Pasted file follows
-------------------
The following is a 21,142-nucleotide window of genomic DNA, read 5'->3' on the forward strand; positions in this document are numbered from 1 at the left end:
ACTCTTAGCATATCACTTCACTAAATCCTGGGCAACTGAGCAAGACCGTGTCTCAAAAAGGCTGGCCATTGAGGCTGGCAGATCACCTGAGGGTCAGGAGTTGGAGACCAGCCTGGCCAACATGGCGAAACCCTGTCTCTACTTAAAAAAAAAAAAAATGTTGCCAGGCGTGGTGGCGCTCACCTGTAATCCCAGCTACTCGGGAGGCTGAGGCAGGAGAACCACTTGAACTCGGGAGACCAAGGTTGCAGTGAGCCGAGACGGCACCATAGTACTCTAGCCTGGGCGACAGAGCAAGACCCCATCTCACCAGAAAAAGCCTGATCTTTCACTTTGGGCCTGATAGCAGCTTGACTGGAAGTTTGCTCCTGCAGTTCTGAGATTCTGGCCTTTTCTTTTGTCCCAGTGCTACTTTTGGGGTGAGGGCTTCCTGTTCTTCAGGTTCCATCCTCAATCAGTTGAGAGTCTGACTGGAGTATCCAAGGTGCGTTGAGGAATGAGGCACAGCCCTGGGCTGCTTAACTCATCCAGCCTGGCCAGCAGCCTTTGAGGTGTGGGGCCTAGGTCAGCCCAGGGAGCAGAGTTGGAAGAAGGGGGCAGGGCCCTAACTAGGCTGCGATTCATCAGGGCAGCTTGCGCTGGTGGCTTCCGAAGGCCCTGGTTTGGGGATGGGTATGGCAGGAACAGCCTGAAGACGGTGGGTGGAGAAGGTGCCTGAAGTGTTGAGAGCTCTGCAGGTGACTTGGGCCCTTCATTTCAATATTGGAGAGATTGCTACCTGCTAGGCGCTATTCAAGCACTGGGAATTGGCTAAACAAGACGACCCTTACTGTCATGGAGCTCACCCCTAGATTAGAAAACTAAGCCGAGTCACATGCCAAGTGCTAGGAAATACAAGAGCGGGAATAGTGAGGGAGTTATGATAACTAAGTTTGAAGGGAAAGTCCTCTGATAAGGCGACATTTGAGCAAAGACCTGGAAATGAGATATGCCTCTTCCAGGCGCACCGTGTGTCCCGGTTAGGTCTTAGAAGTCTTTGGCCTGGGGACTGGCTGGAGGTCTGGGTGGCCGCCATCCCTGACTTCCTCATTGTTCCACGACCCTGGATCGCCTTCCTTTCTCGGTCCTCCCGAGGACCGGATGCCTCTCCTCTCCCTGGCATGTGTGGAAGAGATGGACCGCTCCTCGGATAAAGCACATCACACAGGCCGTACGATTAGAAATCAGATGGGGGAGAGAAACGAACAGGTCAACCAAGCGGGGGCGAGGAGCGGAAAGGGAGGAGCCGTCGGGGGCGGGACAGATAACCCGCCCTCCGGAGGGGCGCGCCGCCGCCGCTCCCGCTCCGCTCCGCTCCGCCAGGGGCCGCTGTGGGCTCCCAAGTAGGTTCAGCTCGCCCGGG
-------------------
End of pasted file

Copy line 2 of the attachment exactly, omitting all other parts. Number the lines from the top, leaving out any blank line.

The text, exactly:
ACTCTTAGCATATCACTTCACTAAATCCTGGGCAACTGAGCAAGACCGTGTCTCAAAAAGGCTGGCCATTGAGGCTGGCAGATCACCTGAGGGTCAGGAGTTGGAGACCAGCCTGGCCAACATGGCGAAACCCTGTCTCTACTTAAAAAAAAAAAAAATGTTGCCAGGCGTGGTGGCGCTCACCTGTAATCCCAGCTACTCGGGAGGCTGAGGCAGGAGAACCACTTGAACTCGGGAGACCAAGGTTGCAGTGAGCCGAGACGGCACCATAGTACTCTAGCCTGGGCGACAGAGCAAGACCCCATCTCACCAGAAAAAGCCTGATCTTTCACTTTGGGCCTGATAGCAGCTTGACTGGAAGTTTGCTCCTGCAGTTCTGAGATTCTGGCCTTTTCTTTTGTCCCAGTGCTACTTTTGGGGTGAGGGCTTCCTGTTCTTCAGGTTCCATCCTCAATCAGTTGAGAGTCTGACTGGAGTATCCAAGGTGCGTTGAGGAATGAGGCACAGCCCTGGGCTGCTTAACTCATCCAGCCTGGCCAGCAGCCTTTGAGGTGTGGGGCCTAGGTCAGCCCAGGGAGCAGAGTTGGAAGAAGGGGGCAGGGCCCTAACTAGGCTGCGATTCATCAGGGCAGCTTGCGCTGGTGGCTTCCGAAGGCCCTGGTTTGGGGATGGGTATGGCAGGAACAGCCTGAAGACGGTGGGTGGAGAAGGTGCCTGAAGTGTTGAGAGCTCTGCAGGTGACTTGGGCCCTTCATTTCAATATTGGAGAGATTGCTACCTGCTAGGCGCTATTCAAGCACTGGGAATTGGCTAAACAAGACGACCCTTACTGTCATGGAGCTCACCCCTAGATTAGAAAACTAAGCCGAGTCACATGCCAAGTGCTAGGAAATACAAGAGCGGGAATAGTGAGGGAGTTATGATAACTAAGTTTGAAGGGAAAGTCCTCTGATAAGGCGACATTTGAGCAAAGACCTGGAAATGAGATATGCCTCTTCCAGGCGCACCGTGTGTCCCGGTTAGGTCTTAGAAGTCTTTGGCCTGGGGACTGGCTGGAGGTCTGGGTGGCCGCCATCCCTGACTTCCTCATTGTTCCACGACCCTGGATCGCCTTCCTTTCTCGGTCCTCCCGAGGACCGGATGCCTCTCCTCTCCCTGGCATGTGTGGAAGAGATGGACCGCTCCTCGGATAAAGCACATCACACAGGCCGTACGATTAGAAATCAGATGGGGGAGAGAAACGAACAGGTCAACCAAGCGGGGGCGAGGAGCGGAAAGGGAGGAGCCGTCGGGGGCGGGACAGATAACCCGCCCTCCGGAGGGGCGCGCCGCCGCCGCTCCCGCTCCGCTCCGCTCCGCCAGGGGCCGCTGTGGGCTCCCAAGTAGGTTCAGCTCGCCCGGG